In deciding a motion to dismiss pursuant to Rule 12(b)(6), all factual allegations, and all reasonable inferences therefrom, must be accepted as true and viewed in a light most favorable to the plaintiff. Colburn v. Upper Darby Twp., 838 F. 2d 66, 666 (3d Cir. 1988). I will dismiss a complaint only if it appears beyond a reasonable doubt that the plaintiff can prove no set of facts in support of her claim which would entitle her to relief. Conley v. Gibson, 355 U.S. 41, 45, 78 S.Ct. 99, 2 L.Ed. 2d 80 (1957). In ruling a motion for failure to state a claim, I must look to "whether sufficient facts are pleaded to determine that the complaint is not frivolous, and to provide the defendants with adequate notice to frame an answer." Colburn, 838 F. 2d at 666.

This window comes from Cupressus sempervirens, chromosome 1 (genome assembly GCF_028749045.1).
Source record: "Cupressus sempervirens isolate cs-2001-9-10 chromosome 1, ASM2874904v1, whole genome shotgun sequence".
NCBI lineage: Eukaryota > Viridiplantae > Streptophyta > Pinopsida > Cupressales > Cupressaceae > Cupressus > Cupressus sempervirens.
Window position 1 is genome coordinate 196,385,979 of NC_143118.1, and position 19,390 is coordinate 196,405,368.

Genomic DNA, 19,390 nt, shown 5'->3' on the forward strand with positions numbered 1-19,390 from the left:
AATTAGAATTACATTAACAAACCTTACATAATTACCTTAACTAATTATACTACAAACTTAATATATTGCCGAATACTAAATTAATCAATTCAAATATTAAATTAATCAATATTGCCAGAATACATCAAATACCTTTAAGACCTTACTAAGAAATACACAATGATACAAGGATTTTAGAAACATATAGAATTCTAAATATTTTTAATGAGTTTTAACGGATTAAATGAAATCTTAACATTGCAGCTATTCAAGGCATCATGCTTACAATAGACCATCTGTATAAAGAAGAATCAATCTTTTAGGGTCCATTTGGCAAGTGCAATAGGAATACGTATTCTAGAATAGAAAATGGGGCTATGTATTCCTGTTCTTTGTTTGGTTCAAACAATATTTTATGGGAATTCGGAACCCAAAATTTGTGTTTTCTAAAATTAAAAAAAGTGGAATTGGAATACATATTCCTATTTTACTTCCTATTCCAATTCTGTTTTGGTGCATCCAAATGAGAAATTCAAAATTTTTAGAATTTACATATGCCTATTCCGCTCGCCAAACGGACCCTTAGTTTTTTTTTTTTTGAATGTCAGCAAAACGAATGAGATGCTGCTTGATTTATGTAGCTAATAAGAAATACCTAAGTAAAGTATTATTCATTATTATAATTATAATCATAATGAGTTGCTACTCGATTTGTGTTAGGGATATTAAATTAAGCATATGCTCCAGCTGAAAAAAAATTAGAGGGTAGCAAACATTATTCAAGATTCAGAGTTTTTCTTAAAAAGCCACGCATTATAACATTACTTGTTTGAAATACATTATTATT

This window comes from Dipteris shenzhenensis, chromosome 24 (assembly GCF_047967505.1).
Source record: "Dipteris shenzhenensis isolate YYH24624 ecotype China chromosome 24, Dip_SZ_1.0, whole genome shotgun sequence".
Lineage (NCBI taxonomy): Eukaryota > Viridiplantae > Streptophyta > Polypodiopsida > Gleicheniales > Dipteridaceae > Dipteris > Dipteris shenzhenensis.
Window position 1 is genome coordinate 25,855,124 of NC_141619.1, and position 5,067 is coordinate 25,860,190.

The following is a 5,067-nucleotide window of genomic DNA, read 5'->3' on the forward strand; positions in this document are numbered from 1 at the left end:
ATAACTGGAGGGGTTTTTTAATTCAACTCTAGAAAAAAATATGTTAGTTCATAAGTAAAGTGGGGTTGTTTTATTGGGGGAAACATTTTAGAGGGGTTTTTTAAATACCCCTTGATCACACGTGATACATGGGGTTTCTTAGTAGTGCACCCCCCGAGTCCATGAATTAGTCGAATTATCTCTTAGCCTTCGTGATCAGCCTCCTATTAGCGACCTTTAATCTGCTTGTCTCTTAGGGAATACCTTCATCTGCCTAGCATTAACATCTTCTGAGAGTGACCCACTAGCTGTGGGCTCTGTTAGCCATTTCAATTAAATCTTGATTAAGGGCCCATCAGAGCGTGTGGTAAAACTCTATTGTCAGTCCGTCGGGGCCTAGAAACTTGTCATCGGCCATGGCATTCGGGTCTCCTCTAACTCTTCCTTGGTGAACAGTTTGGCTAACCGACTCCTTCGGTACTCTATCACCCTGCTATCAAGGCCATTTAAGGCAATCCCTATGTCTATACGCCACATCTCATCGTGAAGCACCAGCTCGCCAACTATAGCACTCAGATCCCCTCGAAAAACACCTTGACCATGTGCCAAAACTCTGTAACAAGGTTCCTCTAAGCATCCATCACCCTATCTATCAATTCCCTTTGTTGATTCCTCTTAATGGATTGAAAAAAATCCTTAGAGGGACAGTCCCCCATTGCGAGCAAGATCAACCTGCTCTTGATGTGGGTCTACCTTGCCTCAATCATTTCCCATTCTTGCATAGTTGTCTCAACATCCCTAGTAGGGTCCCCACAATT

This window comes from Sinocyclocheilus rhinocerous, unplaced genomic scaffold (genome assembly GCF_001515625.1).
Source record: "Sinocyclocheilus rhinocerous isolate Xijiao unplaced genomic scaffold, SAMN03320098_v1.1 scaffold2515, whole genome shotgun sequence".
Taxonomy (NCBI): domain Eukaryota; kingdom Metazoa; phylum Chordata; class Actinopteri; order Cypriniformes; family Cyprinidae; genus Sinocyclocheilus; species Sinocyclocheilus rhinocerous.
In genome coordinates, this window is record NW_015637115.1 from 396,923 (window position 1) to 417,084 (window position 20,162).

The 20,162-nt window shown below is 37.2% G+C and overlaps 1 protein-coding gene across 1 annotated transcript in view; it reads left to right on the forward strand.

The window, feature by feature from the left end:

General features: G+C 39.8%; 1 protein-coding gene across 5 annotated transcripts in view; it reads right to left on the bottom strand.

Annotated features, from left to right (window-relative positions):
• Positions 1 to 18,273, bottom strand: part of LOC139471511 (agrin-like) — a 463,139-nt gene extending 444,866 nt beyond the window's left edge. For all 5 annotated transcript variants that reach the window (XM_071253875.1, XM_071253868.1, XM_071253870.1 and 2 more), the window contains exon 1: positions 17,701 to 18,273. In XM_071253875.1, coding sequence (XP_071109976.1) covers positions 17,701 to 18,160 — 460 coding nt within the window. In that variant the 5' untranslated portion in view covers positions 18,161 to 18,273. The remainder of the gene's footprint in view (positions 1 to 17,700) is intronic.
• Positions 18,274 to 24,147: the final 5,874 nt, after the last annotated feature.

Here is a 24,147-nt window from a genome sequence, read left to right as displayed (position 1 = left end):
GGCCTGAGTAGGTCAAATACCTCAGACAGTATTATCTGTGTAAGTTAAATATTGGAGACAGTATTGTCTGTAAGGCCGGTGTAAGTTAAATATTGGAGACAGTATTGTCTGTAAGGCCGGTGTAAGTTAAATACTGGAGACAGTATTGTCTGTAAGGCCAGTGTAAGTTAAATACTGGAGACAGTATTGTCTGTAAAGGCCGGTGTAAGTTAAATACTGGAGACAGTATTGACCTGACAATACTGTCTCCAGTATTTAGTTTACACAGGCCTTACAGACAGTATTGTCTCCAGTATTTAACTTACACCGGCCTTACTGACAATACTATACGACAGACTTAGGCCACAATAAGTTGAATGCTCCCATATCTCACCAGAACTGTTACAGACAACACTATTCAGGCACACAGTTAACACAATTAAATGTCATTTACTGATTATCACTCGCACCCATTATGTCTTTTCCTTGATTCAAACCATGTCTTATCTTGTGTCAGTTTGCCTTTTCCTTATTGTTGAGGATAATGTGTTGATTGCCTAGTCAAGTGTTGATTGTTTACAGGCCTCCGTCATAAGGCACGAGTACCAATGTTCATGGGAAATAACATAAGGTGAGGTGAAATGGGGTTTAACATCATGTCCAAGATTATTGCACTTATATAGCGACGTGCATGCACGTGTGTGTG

Defendant argues that the EEOC did not make a determination of non-compliance with the EEOC Order, and therefore that this Court lacks jurisdiction to enforce that Order.

Plaintiff does not appear to dispute that an EEOC finding of non-compliance with an EEOC Order is a prerequisite to my exercise of jurisdiction over a court action to enforce such an Order.*fn3 See, e.g., 29 C.F.R. § 1614.503; Timmons v. White, 314 F.3d 1229, 1232-34 (10th Cir. 2003); Malek v. Leavitt, 437 F. Supp. 2d 517 (D. Md. 2006); Tshudy v. Potter, 350 F. Supp.2d 901, 906 (D.N.M. 2004). Instead, Plaintiff argues that her civil action is governed by 42 U.S.C. § 2000e-16(c), which permits judicial review in the absence of an EEOC finding.